The supporting cast is roundly excellent, especially Hiller, who often steals the show. His Joel is like a sweet, middle-aged, gay Richie Cunningham with a wry wit he saves for his friends and a dreamy optimism he pours into his homemade vision board, which the cynical Sam mocks him for. Everett and Hiller have a winning friend-chemistry, and “Somebody Somewhere” is generous enough to let him shine.

The show is generous in spirit, too, even to characters who first seem to be antagonists; Tricia, for instance, begins on a note of church-lady superiority but grows more nuanced and sympathetic. In fact, “Somebody Somewhere” can be generous to a fault, in that Sam’s struggle gets lost at times as other stories in the ensemble are foregrounded.

But I see this broad focus mostly as a strength, giving the season a depth (over a quick seven episodes) that feels as if it could sustain the series for a long run. This is a show made in the spirit of choir, after all. You need to let the voices blend.

And Everett can still be stunning when she solos. There’s not a ton of plot in the season — a small-bore mystery surrounding Tricia’s video game playing doofus husband (Danny McCarthy) provides some scaffolding — but Everett invests the viewer fully as Sam confronts her past. Sometimes looking through your high-school yearbook can be as harrowing as facing a dragon.

When Sam finally takes the stage at Choir Practice, “Somebody Somewhere” reveals itself as something more sweet than bitter. She performs Peter Gabriel’s “Don’t Give Up,” a number from her high school choir glory days, and Joel — a shy guy who blooms into a showman onstage behind the keyboard — takes the Kate Bush part of the duet. “Don’t give up,” he sings. “Because somewhere there’s a place where we belong.”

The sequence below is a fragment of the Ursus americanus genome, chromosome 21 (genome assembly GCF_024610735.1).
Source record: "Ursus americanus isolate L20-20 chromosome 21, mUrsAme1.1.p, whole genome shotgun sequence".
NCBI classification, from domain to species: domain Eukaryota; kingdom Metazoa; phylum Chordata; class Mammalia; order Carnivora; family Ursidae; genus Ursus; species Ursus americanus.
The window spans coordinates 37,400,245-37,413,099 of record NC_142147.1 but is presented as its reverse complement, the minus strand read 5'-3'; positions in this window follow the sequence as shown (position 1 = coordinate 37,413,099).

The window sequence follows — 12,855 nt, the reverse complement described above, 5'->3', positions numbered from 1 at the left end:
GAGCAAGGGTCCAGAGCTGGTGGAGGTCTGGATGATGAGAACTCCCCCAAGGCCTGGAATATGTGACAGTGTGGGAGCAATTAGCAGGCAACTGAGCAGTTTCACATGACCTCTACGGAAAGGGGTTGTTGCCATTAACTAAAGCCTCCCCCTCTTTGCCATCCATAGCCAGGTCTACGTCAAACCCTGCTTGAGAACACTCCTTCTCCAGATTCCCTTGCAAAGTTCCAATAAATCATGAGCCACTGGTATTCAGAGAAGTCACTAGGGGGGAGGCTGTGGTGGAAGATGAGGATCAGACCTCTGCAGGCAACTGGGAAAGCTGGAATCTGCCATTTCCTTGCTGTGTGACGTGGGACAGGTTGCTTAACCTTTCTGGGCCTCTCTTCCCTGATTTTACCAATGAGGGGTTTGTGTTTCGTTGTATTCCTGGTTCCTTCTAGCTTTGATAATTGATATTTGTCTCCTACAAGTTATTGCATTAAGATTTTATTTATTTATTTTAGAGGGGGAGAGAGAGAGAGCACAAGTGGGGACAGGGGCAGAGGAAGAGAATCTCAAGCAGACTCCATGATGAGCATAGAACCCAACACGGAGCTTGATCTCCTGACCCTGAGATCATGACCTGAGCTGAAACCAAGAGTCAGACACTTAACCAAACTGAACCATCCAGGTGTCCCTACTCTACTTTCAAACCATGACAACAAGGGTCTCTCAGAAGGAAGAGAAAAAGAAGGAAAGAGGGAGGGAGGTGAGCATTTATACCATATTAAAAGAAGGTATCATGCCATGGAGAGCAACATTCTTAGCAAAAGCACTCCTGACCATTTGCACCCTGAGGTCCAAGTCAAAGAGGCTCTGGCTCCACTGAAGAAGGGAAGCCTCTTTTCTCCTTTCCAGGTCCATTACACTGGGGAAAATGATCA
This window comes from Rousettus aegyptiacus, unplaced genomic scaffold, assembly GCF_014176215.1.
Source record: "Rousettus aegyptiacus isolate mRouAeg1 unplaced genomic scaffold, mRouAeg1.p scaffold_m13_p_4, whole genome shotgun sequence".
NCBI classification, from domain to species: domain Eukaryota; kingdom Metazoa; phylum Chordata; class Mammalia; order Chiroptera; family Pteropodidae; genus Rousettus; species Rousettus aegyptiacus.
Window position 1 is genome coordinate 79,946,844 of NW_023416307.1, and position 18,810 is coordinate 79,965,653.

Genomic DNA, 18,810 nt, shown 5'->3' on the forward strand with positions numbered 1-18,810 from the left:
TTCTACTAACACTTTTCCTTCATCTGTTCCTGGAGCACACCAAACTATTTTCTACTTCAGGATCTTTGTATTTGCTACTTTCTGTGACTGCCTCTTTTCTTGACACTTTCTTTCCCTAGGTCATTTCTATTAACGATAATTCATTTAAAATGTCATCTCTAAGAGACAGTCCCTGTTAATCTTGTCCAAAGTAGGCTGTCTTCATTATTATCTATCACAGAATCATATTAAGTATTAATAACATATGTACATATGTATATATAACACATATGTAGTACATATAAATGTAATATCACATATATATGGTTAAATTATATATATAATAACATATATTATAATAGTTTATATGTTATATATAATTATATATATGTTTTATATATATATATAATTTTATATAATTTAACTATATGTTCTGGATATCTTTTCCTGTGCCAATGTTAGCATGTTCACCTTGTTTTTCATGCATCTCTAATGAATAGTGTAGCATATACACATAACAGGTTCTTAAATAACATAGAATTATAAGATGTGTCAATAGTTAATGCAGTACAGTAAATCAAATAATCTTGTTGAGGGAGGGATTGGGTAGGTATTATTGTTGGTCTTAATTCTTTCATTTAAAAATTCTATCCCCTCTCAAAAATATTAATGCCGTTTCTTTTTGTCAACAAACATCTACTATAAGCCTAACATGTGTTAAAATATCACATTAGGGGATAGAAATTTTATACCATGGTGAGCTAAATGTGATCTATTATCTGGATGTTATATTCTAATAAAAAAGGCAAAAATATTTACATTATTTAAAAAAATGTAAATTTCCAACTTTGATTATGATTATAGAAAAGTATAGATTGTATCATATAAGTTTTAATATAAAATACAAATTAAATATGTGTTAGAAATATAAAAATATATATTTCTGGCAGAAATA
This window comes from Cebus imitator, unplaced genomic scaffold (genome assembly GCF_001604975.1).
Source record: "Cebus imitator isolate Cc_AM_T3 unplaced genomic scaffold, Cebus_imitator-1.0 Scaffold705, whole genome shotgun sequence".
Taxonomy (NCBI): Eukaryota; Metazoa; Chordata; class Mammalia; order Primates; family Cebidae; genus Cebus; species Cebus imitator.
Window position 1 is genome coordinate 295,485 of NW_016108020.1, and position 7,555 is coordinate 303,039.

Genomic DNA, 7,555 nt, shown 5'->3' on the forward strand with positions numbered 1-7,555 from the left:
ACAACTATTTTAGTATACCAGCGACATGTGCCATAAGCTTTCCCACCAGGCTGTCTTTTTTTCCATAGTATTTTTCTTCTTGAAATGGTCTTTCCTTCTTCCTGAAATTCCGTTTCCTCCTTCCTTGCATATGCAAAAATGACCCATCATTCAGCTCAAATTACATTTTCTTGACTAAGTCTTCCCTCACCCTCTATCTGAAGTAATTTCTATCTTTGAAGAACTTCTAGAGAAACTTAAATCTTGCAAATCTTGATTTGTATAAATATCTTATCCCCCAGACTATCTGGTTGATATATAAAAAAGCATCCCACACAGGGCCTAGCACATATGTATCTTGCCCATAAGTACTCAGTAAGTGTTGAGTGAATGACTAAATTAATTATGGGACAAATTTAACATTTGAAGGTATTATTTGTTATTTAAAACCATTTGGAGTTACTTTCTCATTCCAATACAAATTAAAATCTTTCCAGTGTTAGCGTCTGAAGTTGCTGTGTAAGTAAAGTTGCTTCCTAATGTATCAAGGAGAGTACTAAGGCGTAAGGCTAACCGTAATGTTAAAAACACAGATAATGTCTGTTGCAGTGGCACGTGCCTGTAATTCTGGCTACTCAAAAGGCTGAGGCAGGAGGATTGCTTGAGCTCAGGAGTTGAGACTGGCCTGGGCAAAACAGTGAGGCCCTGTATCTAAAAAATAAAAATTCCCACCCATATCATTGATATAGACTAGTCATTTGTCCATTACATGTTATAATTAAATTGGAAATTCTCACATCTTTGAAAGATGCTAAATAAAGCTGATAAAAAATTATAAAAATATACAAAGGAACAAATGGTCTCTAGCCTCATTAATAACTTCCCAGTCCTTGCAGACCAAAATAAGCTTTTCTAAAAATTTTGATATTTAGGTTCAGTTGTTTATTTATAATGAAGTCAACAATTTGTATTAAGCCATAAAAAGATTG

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On ‘S.N.L.,’ Biden Urges Covid-Weary Nation to Stop Seeing ‘Spider-Man’

Spider-Man just finished saving the very fabric of reality, but to hear President Biden tell it — at least on “Saturday Night Live” — the wall-crawler is the one to blame for the continuing pandemic.

To kick off the first new “S.N.L.” of 2022, James Austin Johnson returned in his recurring role as Biden for a news conference in which he told the nation that “there’s one simple thing you can do to make this whole virus go away: Stop seeing ‘Spider-Man.’”

Addressing the White House press corps in the show’s opening sketch, Johnson said: “This virus has disrupted our lives. It’s canceled holidays, weddings, quinceañeras, gender-reveal parties, wildfires that started as gender-reveal parties.”

He went on to say: “Now, think about it. When did ‘Spider-Man’ come out? Dec. 17. When did every single person get Omicron? The week after Dec. 17.”

The last time “S.N.L.” attempted a live episode, on Dec. 18, it was significantly disrupted by the pandemic. Hours before airtime, NBC announced that because of Covid concerns, the show would not use a live audience; the broadcast was missing most of the cast members, had no musical guest and consisted mostly of pretaped segments and sketches from past episodes.